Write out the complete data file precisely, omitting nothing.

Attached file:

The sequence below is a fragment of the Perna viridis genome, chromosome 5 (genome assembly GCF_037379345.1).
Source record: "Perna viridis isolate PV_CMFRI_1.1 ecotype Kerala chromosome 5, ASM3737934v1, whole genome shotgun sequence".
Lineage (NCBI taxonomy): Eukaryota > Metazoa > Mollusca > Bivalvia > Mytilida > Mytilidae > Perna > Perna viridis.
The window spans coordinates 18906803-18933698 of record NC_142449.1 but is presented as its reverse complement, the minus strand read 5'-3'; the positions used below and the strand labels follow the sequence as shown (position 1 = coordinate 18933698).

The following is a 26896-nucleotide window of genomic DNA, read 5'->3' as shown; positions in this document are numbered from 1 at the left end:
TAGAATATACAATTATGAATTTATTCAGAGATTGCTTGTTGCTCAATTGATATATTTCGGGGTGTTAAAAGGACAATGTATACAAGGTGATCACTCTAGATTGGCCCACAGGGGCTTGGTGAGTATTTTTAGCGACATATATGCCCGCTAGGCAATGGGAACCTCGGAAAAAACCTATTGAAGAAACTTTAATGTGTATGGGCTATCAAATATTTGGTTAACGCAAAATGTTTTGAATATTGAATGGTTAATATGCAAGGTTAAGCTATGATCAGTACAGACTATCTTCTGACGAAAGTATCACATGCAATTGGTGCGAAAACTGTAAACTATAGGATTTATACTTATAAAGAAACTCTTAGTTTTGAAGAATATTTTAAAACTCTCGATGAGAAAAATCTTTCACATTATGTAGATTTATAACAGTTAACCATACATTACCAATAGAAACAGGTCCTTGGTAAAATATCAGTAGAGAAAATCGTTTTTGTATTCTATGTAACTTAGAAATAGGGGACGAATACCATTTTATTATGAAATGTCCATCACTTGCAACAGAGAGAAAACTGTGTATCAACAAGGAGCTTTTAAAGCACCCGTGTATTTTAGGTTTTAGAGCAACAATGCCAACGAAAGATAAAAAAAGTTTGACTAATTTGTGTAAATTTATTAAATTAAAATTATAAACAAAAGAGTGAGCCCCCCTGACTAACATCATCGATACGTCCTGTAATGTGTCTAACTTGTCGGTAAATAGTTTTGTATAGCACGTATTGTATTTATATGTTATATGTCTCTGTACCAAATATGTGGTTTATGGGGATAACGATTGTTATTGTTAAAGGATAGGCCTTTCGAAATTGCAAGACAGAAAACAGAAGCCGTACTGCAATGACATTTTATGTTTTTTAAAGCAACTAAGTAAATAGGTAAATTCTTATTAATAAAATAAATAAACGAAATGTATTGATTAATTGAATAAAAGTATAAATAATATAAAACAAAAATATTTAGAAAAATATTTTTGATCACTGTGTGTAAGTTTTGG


The sequence below is a fragment of the Perna viridis genome, chromosome 5 (genome assembly GCF_037379345.1).
Source record: "Perna viridis isolate PV_CMFRI_1.1 ecotype Kerala chromosome 5, ASM3737934v1, whole genome shotgun sequence".
Lineage (NCBI taxonomy): Eukaryota > Metazoa > Mollusca > Bivalvia > Mytilida > Mytilidae > Perna > Perna viridis.
The window spans coordinates 18906803-18933698 of record NC_142449.1 but is presented as its reverse complement, the minus strand read 5'-3'; the positions used below and the strand labels follow the sequence as shown (position 1 = coordinate 18933698).

The following is a 26896-nucleotide window of genomic DNA, read 5'->3' as shown; positions in this document are numbered from 1 at the left end:
TAGAATATACAATTATGAATTTATTCAGAGATTGCTTGTTGCTCAATTGATATATTTCGGGGTGTTAAAAGGACAATGTATACAAGGTGATCACTCTAGATTGGCCCACAGGGGCTTGGTGAGTATTTTTAGCGACATATATGCCCGCTAGGCAATGGGAACCTCGGAAAAAACCTATTGAAGAAACTTTAATGTGTATGGGCTATCAAATATTTGGTTAACGCAAAATGTTTTGAATATTGAATGGTTAATATGCAAGGTTAAGCTATGATCAGTACAGACTATCTTCTGACGAAAGTATCACATGCAATTGGTGCGAAAACTGTAAACTATAGGATTTATACTTATAAAGAAACTCTTAGTTTTGAAGAATATTTTAAAACTCTCGATGAGAAAAATCTTTCACATTATGTAGATTTATAACAGTTAACCATACATTACCAATAGAAACAGGTCCTTGGTAAAATATCAGTAGAGAAAATCGTTTTTGTATTCTATGTAACTTAGAAATAGGGGACGAATACCATTTTATTATGAAATGTCCATCACTTGCAACAGAGAGAAAACTGTGTATCAACAAGGAGCTTTTAAAGCACCCGTGTATTTTAGGTTTTAGAGCAACAATGCCAACGAAAGATAAAAAAAGTTTGACTAATTTGTGTAAATTTATTAAATTAAAATTATAAACAAAAGAGTGAGCCCCCCTGACTAACATCATCGATACGTCCTGTAATGTGTCTAACTTGTCGGTAAATAGTTTTGTATAGCACGTATTGTATTTATATGTTATATGTCTCTGTACCAAATATGTGGTTTATGGGGATAACGATTGTTATTGTTAAAGGATAGGCCTTTCGAAATTGCAAGACAGAAAACAGAAGCCGTACTGCAATGACATTTTATGTTTTTTAAAGCAACTAAGTAAATAGGTAAATTCTTATTAATAAAATAAATAAACGAAATGTATTGATTAATTGAATAAAAGTATAAATAATATAAAACAAAAATATTTAGAAAAATATTTTTGATCACTGTGTGTAAGTTTTGG